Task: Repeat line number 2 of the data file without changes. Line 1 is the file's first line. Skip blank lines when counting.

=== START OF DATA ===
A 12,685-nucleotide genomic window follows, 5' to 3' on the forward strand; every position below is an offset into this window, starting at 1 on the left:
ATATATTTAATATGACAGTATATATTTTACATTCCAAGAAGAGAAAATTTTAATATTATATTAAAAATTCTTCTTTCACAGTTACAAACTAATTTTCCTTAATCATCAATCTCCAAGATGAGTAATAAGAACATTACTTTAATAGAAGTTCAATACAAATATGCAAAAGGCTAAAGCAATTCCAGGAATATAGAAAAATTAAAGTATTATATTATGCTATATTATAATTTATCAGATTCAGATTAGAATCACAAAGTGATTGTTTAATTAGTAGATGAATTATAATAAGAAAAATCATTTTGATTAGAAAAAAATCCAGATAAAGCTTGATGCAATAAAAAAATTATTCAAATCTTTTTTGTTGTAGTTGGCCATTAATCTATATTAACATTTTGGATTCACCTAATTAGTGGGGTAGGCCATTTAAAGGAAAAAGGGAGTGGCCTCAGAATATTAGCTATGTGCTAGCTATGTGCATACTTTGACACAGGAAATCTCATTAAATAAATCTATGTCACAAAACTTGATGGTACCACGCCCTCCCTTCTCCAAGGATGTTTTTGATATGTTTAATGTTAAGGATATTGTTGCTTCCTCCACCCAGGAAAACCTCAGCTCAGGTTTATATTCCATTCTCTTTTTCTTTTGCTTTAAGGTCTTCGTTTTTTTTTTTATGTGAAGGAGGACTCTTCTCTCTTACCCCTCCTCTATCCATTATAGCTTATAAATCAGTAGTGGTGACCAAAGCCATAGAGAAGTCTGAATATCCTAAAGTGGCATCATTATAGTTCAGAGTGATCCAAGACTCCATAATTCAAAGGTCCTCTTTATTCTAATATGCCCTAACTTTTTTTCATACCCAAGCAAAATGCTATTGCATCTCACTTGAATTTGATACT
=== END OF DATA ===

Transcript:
ATATATTTAATATGACAGTATATATTTTACATTCCAAGAAGAGAAAATTTTAATATTATATTAAAAATTCTTCTTTCACAGTTACAAACTAATTTTCCTTAATCATCAATCTCCAAGATGAGTAATAAGAACATTACTTTAATAGAAGTTCAATACAAATATGCAAAAGGCTAAAGCAATTCCAGGAATATAGAAAAATTAAAGTATTATATTATGCTATATTATAATTTATCAGATTCAGATTAGAATCACAAAGTGATTGTTTAATTAGTAGATGAATTATAATAAGAAAAATCATTTTGATTAGAAAAAAATCCAGATAAAGCTTGATGCAATAAAAAAATTATTCAAATCTTTTTTGTTGTAGTTGGCCATTAATCTATATTAACATTTTGGATTCACCTAATTAGTGGGGTAGGCCATTTAAAGGAAAAAGGGAGTGGCCTCAGAATATTAGCTATGTGCTAGCTATGTGCATACTTTGACACAGGAAATCTCATTAAATAAATCTATGTCACAAAACTTGATGGTACCACGCCCTCCCTTCTCCAAGGATGTTTTTGATATGTTTAATGTTAAGGATATTGTTGCTTCCTCCACCCAGGAAAACCTCAGCTCAGGTTTATATTCCATTCTCTTTTTCTTTTGCTTTAAGGTCTTCGTTTTTTTTTTTATGTGAAGGAGGACTCTTCTCTCTTACCCCTCCTCTATCCATTATAGCTTATAAATCAGTAGTGGTGACCAAAGCCATAGAGAAGTCTGAATATCCTAAAGTGGCATCATTATAGTTCAGAGTGATCCAAGACTCCATAATTCAAAGGTCCTCTTTATTCTAATATGCCCTAACTTTTTTTCATACCCAAGCAAAATGCTATTGCATCTCACTTGAATTTGATACT